Sadly with the postponement of our game due to the pandemic these boards have sat on the side since delivery but today I finally built one and it works! I added a reset switch to make repeated programming easier, and were I to design them again I would add a reset and flash button on the board, but for now these suffice. There's almost nothing to the circuit, it's an ESP8285 module, buck regulator, battery holders and some headers. No charging or protection circuit and nothing to leech power that isn't needed.

Until I add more features I have in mind like onboard solar charging then they'll do. In the meantime I'll do some current measurements and rundown tests with this one to check its performance. I'm really hoping these will give us the coverage we need for the game and now I've some more time to work on it I can actually check properly.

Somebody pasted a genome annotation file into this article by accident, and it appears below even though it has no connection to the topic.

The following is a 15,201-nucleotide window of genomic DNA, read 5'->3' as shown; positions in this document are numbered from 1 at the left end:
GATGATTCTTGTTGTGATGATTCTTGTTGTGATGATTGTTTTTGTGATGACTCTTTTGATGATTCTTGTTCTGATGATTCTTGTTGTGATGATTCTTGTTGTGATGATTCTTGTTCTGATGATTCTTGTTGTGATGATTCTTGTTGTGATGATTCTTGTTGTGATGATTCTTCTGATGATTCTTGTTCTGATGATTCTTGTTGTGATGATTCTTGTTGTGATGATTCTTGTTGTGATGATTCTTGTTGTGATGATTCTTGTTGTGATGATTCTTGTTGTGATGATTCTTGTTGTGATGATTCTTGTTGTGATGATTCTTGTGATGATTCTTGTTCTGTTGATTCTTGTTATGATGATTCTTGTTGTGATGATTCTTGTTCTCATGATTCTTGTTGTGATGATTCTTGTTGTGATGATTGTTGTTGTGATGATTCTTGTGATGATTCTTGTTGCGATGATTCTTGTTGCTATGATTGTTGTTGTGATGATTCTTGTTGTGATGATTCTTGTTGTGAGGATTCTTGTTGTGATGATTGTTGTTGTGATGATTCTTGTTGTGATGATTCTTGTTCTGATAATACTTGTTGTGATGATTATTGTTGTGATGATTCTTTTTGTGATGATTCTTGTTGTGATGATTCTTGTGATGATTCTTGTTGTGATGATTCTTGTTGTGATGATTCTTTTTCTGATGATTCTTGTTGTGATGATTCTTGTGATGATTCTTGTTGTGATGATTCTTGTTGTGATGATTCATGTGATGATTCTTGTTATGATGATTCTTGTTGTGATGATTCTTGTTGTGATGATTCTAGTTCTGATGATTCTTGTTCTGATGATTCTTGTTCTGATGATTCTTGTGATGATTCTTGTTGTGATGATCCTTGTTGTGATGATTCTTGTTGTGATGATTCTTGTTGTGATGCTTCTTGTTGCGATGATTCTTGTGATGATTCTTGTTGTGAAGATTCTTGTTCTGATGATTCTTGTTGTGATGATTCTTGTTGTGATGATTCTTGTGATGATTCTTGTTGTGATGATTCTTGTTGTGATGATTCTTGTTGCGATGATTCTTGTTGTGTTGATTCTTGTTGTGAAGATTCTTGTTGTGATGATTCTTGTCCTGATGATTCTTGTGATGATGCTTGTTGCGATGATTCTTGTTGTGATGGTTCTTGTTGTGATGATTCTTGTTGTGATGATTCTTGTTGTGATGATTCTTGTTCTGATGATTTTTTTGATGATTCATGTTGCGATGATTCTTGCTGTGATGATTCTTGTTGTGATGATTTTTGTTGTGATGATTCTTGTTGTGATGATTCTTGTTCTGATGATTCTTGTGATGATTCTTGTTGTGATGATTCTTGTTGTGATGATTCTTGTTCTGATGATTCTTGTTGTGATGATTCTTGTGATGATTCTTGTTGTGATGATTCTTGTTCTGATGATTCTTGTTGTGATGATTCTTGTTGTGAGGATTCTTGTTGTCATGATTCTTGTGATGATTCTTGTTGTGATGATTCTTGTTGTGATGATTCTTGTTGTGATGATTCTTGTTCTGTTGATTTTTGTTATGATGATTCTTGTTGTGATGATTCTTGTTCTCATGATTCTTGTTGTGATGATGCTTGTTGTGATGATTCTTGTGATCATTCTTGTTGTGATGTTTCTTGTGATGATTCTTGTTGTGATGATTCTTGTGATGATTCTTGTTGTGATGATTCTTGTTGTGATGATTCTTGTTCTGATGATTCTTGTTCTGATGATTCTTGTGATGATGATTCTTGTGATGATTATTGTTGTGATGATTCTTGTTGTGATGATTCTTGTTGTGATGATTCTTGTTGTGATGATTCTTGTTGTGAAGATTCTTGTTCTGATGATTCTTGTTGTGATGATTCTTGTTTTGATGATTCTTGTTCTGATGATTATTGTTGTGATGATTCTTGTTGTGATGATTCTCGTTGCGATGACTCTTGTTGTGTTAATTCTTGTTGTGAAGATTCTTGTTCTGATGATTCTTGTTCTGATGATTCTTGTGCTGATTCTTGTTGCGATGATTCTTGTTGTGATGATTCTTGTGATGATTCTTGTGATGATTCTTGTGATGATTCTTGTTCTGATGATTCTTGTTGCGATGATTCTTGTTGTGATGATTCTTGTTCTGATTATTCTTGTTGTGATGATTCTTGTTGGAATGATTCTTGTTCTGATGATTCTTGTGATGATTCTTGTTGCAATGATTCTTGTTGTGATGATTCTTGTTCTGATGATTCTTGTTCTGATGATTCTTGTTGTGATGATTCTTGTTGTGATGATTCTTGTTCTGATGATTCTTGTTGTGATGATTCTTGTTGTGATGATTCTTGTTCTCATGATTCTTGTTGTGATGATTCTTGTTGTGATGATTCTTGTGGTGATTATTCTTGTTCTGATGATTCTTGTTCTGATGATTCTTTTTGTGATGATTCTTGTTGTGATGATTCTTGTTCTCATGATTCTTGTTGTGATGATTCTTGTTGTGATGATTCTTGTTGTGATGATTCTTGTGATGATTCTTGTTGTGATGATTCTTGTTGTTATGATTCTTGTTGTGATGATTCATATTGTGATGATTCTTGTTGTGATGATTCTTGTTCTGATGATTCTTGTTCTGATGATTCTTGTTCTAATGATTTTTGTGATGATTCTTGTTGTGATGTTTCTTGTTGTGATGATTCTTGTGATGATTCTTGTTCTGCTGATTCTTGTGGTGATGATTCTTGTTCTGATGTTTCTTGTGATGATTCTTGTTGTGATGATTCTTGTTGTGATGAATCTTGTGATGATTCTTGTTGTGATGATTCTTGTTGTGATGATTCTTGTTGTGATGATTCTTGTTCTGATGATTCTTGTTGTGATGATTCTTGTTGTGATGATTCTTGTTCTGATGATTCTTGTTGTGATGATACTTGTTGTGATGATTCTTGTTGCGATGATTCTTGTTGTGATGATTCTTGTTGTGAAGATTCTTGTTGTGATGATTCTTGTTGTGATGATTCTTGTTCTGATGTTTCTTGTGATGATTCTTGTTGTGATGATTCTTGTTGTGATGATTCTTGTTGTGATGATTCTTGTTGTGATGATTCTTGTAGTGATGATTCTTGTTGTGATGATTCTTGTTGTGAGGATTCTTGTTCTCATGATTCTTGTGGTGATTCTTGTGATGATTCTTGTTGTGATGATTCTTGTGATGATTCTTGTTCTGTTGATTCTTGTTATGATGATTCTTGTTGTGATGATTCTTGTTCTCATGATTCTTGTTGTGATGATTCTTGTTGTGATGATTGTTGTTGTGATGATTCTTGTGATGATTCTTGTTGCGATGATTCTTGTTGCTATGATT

ESP32-CAM helmet camera, prototype 3


While working with the ESP32-CAM board I've realised that the AMS1117 LDO fitted to it is a bit of a problem due to a 1V dropout value. This means that if you power it from an 18650 cell it starts to brown out far sooner than needed.

Coincidentally somebody from the LARP community asked me to see if I can make a design that takes four AA batteries and I put this new version together. The 6V from the battery pack works much better than the single 18650 and means they can be swapped easily but sadly makes the camera really quite bulky. Nonetheless I've sent them the files so they can have a go at building some units.

Going forward I've seen that the LDL1117 LDO only has a 0.3-0.6v dropout and is pin compatible. I think carefully desoldering the AMS117 and replacing it with one of these would solve my brownout problems.